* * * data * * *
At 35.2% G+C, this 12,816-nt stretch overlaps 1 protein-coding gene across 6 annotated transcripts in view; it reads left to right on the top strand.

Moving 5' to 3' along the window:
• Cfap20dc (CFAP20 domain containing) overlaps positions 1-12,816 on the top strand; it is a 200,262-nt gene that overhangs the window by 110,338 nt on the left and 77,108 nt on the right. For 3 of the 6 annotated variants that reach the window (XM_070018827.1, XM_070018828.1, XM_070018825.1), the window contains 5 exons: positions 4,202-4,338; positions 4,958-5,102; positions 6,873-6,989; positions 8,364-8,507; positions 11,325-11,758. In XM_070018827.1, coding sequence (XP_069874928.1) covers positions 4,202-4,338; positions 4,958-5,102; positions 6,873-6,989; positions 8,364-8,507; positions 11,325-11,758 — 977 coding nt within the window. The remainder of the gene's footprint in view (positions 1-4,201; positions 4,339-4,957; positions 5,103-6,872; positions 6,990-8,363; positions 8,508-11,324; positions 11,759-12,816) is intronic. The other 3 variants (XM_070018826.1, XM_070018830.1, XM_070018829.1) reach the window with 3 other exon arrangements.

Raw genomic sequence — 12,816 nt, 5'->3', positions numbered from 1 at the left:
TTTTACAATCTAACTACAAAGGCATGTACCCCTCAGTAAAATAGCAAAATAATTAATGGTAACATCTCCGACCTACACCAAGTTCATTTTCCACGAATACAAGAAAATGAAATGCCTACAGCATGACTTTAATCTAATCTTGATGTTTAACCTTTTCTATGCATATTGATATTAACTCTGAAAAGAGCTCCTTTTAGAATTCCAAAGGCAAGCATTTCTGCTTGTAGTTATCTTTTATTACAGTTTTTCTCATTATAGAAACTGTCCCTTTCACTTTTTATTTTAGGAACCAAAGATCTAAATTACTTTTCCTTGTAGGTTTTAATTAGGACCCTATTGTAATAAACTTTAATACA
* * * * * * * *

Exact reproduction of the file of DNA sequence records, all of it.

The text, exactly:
At 35.2% G+C, this 12,816-nt stretch overlaps 1 protein-coding gene across 6 annotated transcripts in view; it reads left to right on the top strand.

Moving 5' to 3' along the window:
• Cfap20dc (CFAP20 domain containing) overlaps positions 1-12,816 on the top strand; it is a 200,262-nt gene that overhangs the window by 110,338 nt on the left and 77,108 nt on the right. For 3 of the 6 annotated variants that reach the window (XM_070018827.1, XM_070018828.1, XM_070018825.1), the window contains 5 exons: positions 4,202-4,338; positions 4,958-5,102; positions 6,873-6,989; positions 8,364-8,507; positions 11,325-11,758. In XM_070018827.1, coding sequence (XP_069874928.1) covers positions 4,202-4,338; positions 4,958-5,102; positions 6,873-6,989; positions 8,364-8,507; positions 11,325-11,758 — 977 coding nt within the window. The remainder of the gene's footprint in view (positions 1-4,201; positions 4,339-4,957; positions 5,103-6,872; positions 6,990-8,363; positions 8,508-11,324; positions 11,759-12,816) is intronic. The other 3 variants (XM_070018826.1, XM_070018830.1, XM_070018829.1) reach the window with 3 other exon arrangements.

Raw genomic sequence — 12,816 nt, 5'->3', positions numbered from 1 at the left:
TTTTACAATCTAACTACAAAGGCATGTACCCCTCAGTAAAATAGCAAAATAATTAATGGTAACATCTCCGACCTACACCAAGTTCATTTTCCACGAATACAAGAAAATGAAATGCCTACAGCATGACTTTAATCTAATCTTGATGTTTAACCTTTTCTATGCATATTGATATTAACTCTGAAAAGAGCTCCTTTTAGAATTCCAAAGGCAAGCATTTCTGCTTGTAGTTATCTTTTATTACAGTTTTTCTCATTATAGAAACTGTCCCTTTCACTTTTTATTTTAGGAACCAAAGATCTAAATTACTTTTCCTTGTAGGTTTTAATTAGGACCCTATTGTAATAAACTTTAATACA